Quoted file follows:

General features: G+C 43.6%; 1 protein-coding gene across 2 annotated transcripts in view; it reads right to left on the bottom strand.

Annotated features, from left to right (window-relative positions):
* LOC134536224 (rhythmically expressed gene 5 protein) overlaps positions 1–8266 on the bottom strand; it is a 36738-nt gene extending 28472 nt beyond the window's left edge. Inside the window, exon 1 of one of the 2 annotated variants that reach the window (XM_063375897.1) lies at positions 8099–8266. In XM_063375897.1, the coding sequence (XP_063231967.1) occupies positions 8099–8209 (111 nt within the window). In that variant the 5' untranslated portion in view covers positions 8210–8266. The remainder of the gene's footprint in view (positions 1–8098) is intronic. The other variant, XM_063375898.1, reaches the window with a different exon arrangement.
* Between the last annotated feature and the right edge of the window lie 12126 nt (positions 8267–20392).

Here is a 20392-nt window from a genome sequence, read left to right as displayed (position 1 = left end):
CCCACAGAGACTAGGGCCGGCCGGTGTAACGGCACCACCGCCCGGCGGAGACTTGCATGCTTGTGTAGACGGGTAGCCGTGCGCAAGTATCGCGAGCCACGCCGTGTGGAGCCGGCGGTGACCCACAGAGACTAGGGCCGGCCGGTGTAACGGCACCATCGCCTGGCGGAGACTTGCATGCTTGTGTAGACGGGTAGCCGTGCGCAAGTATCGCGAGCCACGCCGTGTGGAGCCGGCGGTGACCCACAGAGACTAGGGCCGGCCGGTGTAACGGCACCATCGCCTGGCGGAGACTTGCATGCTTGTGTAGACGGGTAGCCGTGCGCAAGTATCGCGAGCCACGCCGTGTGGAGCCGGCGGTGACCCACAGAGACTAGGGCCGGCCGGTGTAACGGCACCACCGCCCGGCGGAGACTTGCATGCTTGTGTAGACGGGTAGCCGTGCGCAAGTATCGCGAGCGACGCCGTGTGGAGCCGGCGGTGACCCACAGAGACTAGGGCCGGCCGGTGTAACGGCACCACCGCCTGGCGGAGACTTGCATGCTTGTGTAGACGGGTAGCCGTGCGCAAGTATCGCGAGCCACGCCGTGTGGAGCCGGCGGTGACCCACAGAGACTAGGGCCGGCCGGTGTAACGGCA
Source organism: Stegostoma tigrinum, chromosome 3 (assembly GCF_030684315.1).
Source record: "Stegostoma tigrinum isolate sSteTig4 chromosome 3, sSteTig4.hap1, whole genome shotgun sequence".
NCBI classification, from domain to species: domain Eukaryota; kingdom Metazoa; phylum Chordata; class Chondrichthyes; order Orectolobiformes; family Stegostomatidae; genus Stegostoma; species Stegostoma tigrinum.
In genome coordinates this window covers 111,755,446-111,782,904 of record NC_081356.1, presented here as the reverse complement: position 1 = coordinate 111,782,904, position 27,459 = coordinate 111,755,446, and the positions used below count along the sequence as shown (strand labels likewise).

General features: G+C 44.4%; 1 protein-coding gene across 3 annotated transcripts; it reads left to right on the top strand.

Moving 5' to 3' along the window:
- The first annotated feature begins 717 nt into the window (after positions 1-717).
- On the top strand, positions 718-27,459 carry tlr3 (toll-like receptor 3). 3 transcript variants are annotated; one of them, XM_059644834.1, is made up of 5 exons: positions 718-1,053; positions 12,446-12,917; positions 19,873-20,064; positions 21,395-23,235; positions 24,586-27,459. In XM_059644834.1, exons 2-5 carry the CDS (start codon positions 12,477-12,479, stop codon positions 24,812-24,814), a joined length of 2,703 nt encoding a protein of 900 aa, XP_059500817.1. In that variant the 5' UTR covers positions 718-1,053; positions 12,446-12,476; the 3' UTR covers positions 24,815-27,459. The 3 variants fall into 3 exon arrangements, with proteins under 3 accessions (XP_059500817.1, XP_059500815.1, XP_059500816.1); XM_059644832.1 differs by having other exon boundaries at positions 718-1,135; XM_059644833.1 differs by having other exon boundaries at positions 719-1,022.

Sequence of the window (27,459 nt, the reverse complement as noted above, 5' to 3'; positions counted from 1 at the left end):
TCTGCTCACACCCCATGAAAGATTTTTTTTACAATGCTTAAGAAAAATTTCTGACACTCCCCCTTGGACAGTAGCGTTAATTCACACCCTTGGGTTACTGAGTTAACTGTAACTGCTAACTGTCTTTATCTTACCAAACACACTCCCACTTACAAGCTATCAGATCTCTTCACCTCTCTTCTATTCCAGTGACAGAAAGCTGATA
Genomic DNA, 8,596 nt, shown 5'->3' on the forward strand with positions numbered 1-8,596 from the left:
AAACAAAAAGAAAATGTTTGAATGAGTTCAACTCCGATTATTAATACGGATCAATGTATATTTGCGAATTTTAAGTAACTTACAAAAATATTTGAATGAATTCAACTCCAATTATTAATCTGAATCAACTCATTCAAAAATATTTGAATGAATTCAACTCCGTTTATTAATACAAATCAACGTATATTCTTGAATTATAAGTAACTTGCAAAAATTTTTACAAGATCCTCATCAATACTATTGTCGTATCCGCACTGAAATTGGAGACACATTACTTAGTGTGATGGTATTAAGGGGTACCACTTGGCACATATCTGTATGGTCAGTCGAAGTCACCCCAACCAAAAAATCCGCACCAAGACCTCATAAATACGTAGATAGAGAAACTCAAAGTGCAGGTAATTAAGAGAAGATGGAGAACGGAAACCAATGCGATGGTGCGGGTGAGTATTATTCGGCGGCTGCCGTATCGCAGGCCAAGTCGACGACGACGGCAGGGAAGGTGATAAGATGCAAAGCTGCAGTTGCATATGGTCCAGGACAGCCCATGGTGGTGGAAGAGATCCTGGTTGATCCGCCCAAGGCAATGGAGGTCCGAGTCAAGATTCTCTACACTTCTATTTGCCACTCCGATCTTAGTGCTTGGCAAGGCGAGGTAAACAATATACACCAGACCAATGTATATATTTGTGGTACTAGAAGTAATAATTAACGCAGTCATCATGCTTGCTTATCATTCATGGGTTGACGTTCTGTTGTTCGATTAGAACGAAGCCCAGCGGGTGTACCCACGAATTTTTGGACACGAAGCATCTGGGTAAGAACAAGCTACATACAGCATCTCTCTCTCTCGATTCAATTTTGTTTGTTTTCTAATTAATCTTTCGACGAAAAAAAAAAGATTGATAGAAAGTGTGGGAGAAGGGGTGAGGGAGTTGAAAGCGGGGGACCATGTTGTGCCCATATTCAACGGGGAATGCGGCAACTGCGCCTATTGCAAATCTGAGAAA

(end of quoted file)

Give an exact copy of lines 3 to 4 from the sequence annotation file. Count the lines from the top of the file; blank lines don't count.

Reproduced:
* LOC134536224 (rhythmically expressed gene 5 protein) overlaps positions 1–8266 on the bottom strand; it is a 36738-nt gene extending 28472 nt beyond the window's left edge. Inside the window, exon 1 of one of the 2 annotated variants that reach the window (XM_063375897.1) lies at positions 8099–8266. In XM_063375897.1, the coding sequence (XP_063231967.1) occupies positions 8099–8209 (111 nt within the window). In that variant the 5' untranslated portion in view covers positions 8210–8266. The remainder of the gene's footprint in view (positions 1–8098) is intronic. The other variant, XM_063375898.1, reaches the window with a different exon arrangement.
* Between the last annotated feature and the right edge of the window lie 12126 nt (positions 8267–20392).